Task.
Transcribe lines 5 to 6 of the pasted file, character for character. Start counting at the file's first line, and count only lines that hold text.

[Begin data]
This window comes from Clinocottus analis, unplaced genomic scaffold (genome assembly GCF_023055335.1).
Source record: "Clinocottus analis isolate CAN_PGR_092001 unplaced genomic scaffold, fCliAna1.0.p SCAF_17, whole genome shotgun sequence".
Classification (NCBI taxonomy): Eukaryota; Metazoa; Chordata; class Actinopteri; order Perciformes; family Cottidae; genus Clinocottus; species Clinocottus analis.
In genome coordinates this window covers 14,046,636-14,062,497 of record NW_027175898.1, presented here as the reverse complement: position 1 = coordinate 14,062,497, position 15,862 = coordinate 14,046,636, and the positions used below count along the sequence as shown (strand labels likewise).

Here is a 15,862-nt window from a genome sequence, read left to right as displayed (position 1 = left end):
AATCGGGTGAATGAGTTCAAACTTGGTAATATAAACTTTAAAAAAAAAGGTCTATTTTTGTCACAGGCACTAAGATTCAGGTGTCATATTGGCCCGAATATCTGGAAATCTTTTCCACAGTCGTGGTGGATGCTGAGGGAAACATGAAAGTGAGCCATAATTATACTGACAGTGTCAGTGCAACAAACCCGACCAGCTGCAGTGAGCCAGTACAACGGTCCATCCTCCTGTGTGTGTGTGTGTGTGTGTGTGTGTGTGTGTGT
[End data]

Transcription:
Here is a 15,862-nt window from a genome sequence, read left to right as displayed (position 1 = left end):
AATCGGGTGAATGAGTTCAAACTTGGTAATATAAACTTTAAAAAAAAAGGTCTATTTTTGTCACAGGCACTAAGATTCAGGTGTCATATTGGCCCGAATATCTGGAAATCTTTTCCACAGTCGTGGTGGATGCTGAGGGAAACATGAAAGTGAGCCATAATTATACTGACAGTGTCAGTGCAACAAACCCGACCAGCTGCAGTGAGCCAGTACAACGGTCCATCCTCCTGTGTGTGTGTGTGTGTGTGTGTGTGTGTGTGTGT